In Faruqui’s shade

Ayodhya ti­tle dis­pute needs clo­sure

Business Standard - - OPINION -

Supreme Court has dis­missed the 1994 Is­mail Faruqui judg­ment’s ob­ser­va­tion that “a mosque is not an es­sen­tial part of the prac­tice of Is­lam and na­maz” as hav­ing no bear­ing on the Babri Masjid-Ram­jan­mab­hoomi ti­tle suit. The order paves way for hear­ings in the ti­tle dis­pute to re­sume by in­ter­pret­ing the ob­ser­va­tions in Faruqui in the spe­cific con­text of gov­ern­ment ac­quir­ing 67 acres in and around the dis­puted mosque, which it said “need not be read broadly”. But be­yond Ayodhya, this ob­ser­va­tion in Faruqui is at vari­ance with a sec­u­lar repub­lic’s man­date to pre­serve the sanc­tity of re­li­gious places.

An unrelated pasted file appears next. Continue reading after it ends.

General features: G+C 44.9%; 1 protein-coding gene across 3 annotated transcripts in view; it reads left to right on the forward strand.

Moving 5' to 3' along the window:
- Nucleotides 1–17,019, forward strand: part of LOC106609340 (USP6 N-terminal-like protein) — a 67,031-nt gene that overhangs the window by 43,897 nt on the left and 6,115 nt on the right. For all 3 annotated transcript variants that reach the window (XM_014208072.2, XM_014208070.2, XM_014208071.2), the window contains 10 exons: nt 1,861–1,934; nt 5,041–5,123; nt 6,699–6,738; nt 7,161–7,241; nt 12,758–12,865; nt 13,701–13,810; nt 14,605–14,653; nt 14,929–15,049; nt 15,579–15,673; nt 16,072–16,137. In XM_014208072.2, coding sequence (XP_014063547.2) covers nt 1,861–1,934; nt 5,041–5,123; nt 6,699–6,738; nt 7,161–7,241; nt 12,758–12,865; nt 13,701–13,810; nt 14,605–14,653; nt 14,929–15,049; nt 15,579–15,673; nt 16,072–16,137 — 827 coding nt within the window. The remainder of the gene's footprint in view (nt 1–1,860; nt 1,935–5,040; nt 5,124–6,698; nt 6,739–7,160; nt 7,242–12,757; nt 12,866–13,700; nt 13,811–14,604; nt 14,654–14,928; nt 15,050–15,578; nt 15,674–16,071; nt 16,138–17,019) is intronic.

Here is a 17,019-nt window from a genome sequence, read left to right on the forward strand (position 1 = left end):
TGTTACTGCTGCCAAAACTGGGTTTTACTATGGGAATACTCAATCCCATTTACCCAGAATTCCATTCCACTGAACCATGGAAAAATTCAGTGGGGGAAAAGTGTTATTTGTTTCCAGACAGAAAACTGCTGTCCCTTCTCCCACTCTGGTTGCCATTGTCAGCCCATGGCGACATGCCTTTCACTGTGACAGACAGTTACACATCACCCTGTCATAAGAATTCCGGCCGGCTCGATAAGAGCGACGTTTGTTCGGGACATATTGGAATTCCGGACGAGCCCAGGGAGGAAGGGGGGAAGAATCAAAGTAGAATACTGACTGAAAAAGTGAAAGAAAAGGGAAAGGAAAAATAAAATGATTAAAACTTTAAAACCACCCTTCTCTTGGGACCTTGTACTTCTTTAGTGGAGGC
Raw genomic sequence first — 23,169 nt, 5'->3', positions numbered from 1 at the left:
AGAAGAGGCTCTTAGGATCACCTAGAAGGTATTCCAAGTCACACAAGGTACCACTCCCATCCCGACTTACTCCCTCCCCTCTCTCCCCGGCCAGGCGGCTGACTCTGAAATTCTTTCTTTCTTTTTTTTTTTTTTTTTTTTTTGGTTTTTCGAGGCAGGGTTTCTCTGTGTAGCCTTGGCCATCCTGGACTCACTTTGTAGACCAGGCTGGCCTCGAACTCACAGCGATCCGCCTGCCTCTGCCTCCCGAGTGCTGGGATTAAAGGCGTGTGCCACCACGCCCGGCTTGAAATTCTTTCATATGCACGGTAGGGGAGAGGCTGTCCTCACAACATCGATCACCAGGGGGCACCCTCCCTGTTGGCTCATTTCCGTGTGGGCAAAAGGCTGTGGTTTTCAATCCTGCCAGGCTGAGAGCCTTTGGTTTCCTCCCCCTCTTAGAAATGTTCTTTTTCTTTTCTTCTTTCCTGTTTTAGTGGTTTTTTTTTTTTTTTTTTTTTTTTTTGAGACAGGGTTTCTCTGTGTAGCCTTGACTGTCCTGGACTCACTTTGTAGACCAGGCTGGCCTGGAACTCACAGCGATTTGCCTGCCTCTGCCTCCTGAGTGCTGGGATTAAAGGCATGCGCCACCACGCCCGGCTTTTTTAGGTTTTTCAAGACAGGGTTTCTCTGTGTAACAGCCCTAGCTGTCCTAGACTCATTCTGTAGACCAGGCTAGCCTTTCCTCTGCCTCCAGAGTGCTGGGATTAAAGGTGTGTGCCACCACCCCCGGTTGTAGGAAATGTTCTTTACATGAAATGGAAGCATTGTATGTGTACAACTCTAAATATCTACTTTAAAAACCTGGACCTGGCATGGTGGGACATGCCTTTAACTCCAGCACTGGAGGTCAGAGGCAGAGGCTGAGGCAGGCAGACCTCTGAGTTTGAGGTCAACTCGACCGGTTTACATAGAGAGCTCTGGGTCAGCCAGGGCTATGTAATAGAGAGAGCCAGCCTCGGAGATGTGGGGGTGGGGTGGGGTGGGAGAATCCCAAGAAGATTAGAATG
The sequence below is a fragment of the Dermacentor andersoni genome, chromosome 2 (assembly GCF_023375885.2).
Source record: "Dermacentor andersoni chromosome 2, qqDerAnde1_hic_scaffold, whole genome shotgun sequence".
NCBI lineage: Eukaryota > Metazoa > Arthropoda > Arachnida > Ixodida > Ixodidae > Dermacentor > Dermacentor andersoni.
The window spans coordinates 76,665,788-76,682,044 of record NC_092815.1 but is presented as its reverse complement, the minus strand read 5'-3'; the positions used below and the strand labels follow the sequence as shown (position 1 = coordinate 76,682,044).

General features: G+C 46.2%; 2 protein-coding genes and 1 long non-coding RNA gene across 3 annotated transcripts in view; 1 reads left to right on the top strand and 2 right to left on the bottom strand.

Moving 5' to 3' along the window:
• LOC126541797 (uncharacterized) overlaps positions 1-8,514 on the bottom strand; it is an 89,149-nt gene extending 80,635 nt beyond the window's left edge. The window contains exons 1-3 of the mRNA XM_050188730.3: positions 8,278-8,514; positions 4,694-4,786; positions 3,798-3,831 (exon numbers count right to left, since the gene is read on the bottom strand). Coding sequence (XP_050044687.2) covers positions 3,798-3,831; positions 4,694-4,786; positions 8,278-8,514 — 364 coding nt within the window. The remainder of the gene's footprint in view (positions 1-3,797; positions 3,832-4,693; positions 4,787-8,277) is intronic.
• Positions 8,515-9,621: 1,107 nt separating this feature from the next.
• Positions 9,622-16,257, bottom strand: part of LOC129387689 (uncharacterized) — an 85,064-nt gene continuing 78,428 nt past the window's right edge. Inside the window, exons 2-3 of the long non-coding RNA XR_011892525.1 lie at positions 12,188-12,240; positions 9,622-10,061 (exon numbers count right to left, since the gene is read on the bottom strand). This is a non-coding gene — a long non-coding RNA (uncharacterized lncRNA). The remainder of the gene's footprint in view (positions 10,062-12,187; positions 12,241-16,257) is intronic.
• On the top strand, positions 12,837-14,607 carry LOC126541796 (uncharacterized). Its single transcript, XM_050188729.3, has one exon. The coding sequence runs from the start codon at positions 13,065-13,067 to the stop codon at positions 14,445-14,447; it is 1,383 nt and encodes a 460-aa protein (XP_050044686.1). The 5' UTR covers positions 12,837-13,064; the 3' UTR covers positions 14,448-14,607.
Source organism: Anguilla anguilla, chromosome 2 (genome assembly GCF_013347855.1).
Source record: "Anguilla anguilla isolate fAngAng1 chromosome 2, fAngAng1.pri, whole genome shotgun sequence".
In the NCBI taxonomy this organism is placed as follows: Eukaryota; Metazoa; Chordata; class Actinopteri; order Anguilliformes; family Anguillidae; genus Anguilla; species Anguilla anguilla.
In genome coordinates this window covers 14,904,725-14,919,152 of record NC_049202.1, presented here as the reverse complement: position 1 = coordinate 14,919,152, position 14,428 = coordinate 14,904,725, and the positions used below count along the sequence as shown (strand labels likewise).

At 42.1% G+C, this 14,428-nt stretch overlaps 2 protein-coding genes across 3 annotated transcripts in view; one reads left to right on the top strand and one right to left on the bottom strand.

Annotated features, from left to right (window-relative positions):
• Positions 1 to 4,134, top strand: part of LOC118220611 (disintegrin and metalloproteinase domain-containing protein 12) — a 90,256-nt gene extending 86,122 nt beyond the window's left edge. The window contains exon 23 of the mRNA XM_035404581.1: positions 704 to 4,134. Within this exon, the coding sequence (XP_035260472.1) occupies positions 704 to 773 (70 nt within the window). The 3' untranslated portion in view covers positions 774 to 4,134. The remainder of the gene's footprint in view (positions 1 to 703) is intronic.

Ideally, a seven-judge con­sti­tu­tional bench should re­view the Faruqui judg­ment be­cause it gives po­lit­i­cal oxy­gen to other his­tor­i­cal dis­putes re­lated to re­li­gious struc­tures and raises the pos­si­bil­ity of more Ayodhya-like cleav­ages. Jus­tice Bharucha’s mi­nor­ity view in Faruqui had termed the Ayodhya land ac­qui­si­tion on grounds of pre­serv­ing pub­lic order as con­sti­tu­tion­ally im­per­mis­si­ble. He noted that when ad­her­ents of the ma­jor­ity re­li­gion used force of num­bers to as­sail the place of wor­ship of an­other re­li­gion and dis­rupt pub­lic order, it was the duty of the state to pro­tect the place of wor­ship, not ac­quire it to pre­serve pub­lic order.

In con­trast to Faruqui, the Babri ti­tle suit must scrupu­lously strive to stay away from re­li­gious ar­gu­ments and go strictly by prop­erty doc­u­ments and civil laws.

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